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PLEASE NOTE: Michael D's is currently in READ ONLY MODE. Anything submitted will simply not be written to the database.
Lots of stuff is still broken, but at least reviews can now be looked up and read.
Erasure-The Tank, the Swan and the Balloon Live! (1992)

Erasure-The Tank, the Swan and the Balloon Live! (1992)

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Released 25-Oct-2004

Cover Art

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Details At A Glance

General Extras
Category Music Menu Animation & Audio
Featurette-Behind The Scenes-(25:17)
Rating Rated E
Year Of Production 1992
Running Time 134:10
RSDL / Flipper RSDL (62:17)
Dual Disc Set
Cast & Crew
Start Up Menu
Region Coding 1,2,3,4,5,6 Directed By David Mallet
Mute Film
EMI Music
Starring Vince Clarke
Andy Bell
Case ?
RPI ? Music Erasure

Video Audio
Pan & Scan/Full Frame Full Frame English Dolby Digital 5.1 (448Kb/s)
English Linear PCM 48/16 2.0 (1536Kb/s)
Widescreen Aspect Ratio None
16x9 Enhancement No
Video Format 576i (PAL)
Original Aspect Ratio 1.33:1 Miscellaneous
Jacket Pictures No
Subtitles None Smoking No
Annoying Product Placement No
Action In or After Credits Yes, during credits

NOTE: The Profanity Filter is ON. Turn it off here.

Plot Synopsis

    Erasure was the brain child of Vince Clarke, the man behind the technical wizardry of the band. Heavily into electronic, programmed music, in Erasure Vince finally realised the ultimate expression of his music dating back many years. Musically, his career can be traced back to a band called Composition of Sound that he formed in 1979 with a couple of school mates, Martin Gore and Andrew Fletcher. Originally guitar based, with Vince providing the vocals, they eventually traded in the guitars for synthesizers and Vince's vocals for those of Dave Gahan.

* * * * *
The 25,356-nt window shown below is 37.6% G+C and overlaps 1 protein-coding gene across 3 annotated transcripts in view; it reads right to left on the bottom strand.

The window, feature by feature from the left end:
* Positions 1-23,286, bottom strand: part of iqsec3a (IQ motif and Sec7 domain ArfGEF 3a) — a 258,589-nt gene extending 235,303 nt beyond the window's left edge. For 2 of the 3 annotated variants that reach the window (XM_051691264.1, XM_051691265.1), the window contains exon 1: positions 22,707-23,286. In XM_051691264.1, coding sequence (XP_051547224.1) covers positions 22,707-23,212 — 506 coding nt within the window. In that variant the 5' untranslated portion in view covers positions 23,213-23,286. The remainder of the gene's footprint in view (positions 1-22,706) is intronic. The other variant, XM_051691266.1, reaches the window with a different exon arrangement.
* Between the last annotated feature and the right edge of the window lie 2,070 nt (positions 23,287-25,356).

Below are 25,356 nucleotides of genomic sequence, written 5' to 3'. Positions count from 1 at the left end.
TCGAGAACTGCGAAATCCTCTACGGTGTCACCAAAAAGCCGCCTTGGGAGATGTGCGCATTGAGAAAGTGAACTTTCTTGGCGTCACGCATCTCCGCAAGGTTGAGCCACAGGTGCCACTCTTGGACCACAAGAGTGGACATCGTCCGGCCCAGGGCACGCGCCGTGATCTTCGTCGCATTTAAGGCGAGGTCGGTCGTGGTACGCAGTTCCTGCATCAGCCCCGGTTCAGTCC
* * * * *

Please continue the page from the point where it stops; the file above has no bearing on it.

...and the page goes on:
The band also changed its name - to Depeche Mode. The rest as they say is history - well almost. Signed to Mute Records, their initial offerings were quality but not really popular - at least until Just Can't Get Enough really set the band on its way. Around that time Vince decided to leave the band as he wanted to pursue his own musical path that seemed to be differing to the path that Depeche Mode were taking.